National Agricultural Literacy Curriculum Matrix

Search

Dig 'Em Up

Grade Level(s)

K - 2

Estimated Time

Two 45-minute sessions and observations for two weeks

Purpose

In this lesson students will learn the functions of roots, recognize the difference between a tap and fibrous root system, and identify the roots of some plants as edible.

Materials

Motivator

  • Carrot, radish, potato, rutabaga, sugar beets
  • House plant such as a fern or a spider plant

Activity 1: Root Identification

  • Carrot with the green tops attached (one-two for each student group)
  • Grass plant (weed) with roots attached (one-two for each student group)
  • Newspaper
  • Plastic bag (one for each student group)
  • Hand lens (two-four for each student group)
  • Ruler (two-four for each student group)
  • Root Identification worksheet (one for each student group)
  • Roots T-chart (one for each student group)

Activity 2: Plant and Root Growth

  • One clear plastic cup
  • One paper towel
  • 3-5 radish seeds
  • Water
  • Centimeter ruler to measure root growth
  • Dig 'Em Up observation sheet

Essential Files (maps, charts, pictures, or documents)

Vocabulary

fibrous root system: formed by thin, moderately branching roots that grow from the stem found in grasses, ferns and most flowering plants

harvest: process or period of time a farmer gathers crops such as corn, potatoes, rice, or any agriculture commodity

root hairs: tiny, microscopic outgrowths attached to the outer layer of the main roots that help absorb water and nutrients from the soil

roots: portion of a plant that anchors it in the soil and takes up water, air, and nutrients for feeding the remaining parts above ground

tap root system: a straight tapering root growing vertically downward, usually edible and found in carrots, radishes, turnips, and beets

tuber: the short, thickened, fleshy part of an underground stem, which can grow new shoots (A potato is a tuber)

Did you know? (Ag Facts)

  • A rutabaga is a natural cross between a turnip and a cabbage.1
  • Both tuber crops, the potato and the sweet potato were listed as one of the ten most important crops in the world.2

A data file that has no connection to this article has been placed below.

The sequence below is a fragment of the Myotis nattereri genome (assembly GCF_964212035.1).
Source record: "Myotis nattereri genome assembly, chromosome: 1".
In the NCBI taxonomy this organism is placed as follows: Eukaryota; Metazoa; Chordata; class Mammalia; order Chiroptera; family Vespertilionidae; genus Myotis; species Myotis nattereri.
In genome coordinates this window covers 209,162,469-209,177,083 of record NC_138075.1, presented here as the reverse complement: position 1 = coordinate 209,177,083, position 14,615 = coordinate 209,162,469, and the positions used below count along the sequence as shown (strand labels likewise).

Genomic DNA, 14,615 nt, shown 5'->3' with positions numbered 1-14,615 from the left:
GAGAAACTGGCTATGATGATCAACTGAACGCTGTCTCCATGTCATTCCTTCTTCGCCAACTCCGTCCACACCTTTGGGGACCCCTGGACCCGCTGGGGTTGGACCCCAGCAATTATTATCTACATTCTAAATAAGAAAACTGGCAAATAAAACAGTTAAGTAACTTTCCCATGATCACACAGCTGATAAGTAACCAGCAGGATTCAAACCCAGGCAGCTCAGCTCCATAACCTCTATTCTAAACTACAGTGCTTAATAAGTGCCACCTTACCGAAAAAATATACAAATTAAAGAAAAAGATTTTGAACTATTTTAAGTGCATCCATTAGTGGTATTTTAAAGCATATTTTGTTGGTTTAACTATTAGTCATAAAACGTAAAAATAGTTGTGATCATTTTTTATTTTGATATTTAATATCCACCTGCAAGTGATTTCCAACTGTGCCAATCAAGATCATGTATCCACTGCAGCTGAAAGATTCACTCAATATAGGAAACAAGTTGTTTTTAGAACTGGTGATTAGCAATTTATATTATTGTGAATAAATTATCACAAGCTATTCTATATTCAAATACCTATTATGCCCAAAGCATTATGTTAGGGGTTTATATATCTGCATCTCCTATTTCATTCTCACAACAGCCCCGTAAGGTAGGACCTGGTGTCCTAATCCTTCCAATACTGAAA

• Roots contain small, tiny root hairs that help absorb water and nutrients from the soil.1
  • There are two main types of root systems; tap roots and fibrous roots.1

Background Agricultural Connections

This lesson is part of a series called, Edible Plant Parts. These lessons allow students and teachers to examine the six basic plant parts—roots, stems, leaves, flowers, fruits, and seeds—in a unique way. Through hands-on activities, students will learn about the different plant parts, as well as how to include fruits and vegetables into their daily meals as part of a healthy diet. Students will also learn about agriculture and the people who produce our food. The remaining lessons can be found at the following links:

Students will be fascinated to learn that when eating carrots, sugar beets, potatoes, or radishes for dinner they are eating roots. Roots typically have four functions and include anchoring the plant in the soil, absorbing nutrients such as water and minerals, transporting nutrients to other parts of the plant, and storing food. Acting as a lifeline to a plant, the roots transport nutrients to the leaves for proper growth. Roots also help prevent soil erosion by keeping the soil in place. For this lesson student's experience for eating vegetables that live and grow underground would be required for helping them gain an understanding for the functions of roots and their nutritional value when eaten.

There are two types of root systems identified as: fibrous and tap. Fibrous roots are normally formed by thin, moderately branching roots that grow from the stem. These types of roots are not edible and can be found in plants such as grasses, ferns, and most flowering plants. A tap root system is characteristic of the roots that we eat such as carrots, beets, radishes, and turnips. The tap root is a straight tapering root growing vertically downward, rather than branching out as seen in a fibrous root system. Both root systems have tiny, microscopic outgrowths from the outer layer of the roots called root hairs that help absorb more water and nutrients from the soil.

Roots are an important part of the agricultural plant production process for farmers because with a healthy root system underground grows a healthy plant above ground. Roots take in nutrients, air, and water for helping crops produce higher yields during harvest, the time or process in which grain, vegetables, or fruit is picked. Roots also provide stability to plants during harsh weather conditions such as high winds and rainfall. If any developmental stage of the root system is compromised, the plant could suffer and produce lower crop yields.